The thought process is one of the great mysteries of the world; it is as fascinating as it is complicated. Nothing has intrigued man more than the instinctive or conscious way in which one reacts in various situations.
Thus, thinking seems to have two courses of action: a fast one and a slow one. Fast thinking is unconscious, it happens effortlessly and instinctively, like when we instantly read the expression on the face of a person. Conversely, slow thinking is conscious, it implies a lot of effort and is helpful when the solution to a problem or situation requires a more in-depth analysis.
Both types of thinking are required in order to translate words/structures from one language into another. The first phase of the process is the decoding. This occurs instantly by associating words or by resorting to predefined mental connections. The second phase of translation is understanding the decoded word, a process which appeals to slow, in-depth, analytical thinking. This phase takes more time and cannot be carried out by instinctive associations, it must be thought out consciously. The third phase is the recoding, meaning choosing the equivalent term in the target language. This may be more or less difficult, depending on whether the language in which the translation is performed is the mother tongue or a learned language.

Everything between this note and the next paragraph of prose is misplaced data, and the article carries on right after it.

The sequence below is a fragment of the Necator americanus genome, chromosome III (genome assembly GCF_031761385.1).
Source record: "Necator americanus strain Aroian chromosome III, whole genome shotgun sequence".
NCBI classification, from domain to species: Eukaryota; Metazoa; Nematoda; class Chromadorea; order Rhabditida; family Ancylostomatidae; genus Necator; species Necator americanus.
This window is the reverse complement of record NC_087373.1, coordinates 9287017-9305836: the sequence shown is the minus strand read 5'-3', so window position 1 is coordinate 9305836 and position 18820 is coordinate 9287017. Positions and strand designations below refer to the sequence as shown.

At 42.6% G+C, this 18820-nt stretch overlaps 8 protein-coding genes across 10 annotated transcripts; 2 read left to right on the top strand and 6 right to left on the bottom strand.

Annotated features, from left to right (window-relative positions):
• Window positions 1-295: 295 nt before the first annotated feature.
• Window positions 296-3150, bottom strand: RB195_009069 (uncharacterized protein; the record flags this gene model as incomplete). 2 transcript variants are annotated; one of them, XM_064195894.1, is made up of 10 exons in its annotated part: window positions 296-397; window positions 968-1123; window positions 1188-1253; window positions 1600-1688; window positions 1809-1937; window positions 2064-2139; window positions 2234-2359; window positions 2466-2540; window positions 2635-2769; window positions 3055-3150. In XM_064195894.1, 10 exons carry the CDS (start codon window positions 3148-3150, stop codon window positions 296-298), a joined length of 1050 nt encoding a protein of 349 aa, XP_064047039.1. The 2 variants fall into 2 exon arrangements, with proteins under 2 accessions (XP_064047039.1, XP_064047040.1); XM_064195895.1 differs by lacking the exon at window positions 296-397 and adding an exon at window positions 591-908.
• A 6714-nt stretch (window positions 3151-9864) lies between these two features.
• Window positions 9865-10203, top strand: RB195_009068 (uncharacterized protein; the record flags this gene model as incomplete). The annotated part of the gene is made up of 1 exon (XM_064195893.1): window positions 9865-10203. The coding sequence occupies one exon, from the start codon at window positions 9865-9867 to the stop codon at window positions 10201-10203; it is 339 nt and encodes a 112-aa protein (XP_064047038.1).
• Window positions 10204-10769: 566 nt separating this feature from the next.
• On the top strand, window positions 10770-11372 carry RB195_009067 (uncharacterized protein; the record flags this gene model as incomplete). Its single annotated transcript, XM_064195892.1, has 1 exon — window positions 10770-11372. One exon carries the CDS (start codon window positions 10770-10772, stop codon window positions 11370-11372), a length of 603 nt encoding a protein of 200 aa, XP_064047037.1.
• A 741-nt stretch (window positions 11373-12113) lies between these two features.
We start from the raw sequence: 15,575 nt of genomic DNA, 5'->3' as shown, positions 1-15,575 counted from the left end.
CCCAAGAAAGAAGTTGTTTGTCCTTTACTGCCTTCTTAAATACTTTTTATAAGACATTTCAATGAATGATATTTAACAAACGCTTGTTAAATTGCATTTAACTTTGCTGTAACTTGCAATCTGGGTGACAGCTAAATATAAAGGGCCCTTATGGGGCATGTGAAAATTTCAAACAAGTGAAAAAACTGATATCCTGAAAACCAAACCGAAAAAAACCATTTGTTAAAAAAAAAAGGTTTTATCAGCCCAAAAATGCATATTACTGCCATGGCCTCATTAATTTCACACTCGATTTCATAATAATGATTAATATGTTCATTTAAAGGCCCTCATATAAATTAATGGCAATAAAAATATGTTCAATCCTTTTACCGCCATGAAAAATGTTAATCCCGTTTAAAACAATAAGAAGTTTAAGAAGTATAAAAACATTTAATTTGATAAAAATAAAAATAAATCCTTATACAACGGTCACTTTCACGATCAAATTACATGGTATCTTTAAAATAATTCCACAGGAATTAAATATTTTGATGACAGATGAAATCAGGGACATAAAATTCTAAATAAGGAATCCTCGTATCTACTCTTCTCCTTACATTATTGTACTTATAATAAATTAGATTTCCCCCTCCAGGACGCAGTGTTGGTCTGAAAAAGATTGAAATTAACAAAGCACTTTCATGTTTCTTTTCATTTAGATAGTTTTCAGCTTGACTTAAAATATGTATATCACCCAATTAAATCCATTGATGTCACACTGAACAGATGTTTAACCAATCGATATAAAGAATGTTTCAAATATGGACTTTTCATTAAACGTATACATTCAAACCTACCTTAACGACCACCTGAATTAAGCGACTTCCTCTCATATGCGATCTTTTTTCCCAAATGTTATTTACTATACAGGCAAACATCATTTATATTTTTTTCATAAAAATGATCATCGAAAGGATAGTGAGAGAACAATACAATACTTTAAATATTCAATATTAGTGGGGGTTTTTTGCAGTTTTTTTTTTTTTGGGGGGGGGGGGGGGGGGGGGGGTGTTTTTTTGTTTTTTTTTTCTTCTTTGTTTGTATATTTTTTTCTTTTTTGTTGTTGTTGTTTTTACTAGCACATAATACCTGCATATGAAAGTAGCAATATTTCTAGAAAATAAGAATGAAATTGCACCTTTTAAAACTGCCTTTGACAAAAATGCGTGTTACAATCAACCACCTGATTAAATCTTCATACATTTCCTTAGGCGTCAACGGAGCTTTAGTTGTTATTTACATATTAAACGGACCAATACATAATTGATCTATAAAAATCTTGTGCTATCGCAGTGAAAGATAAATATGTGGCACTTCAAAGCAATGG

Thus, we see that the human mind goes through successive phases in order to come up, finally, with an accepted linguistic equivalent. One cannot ignore the intellectual effort required for this process, which everybody knows that it is more exhausting than physical effort.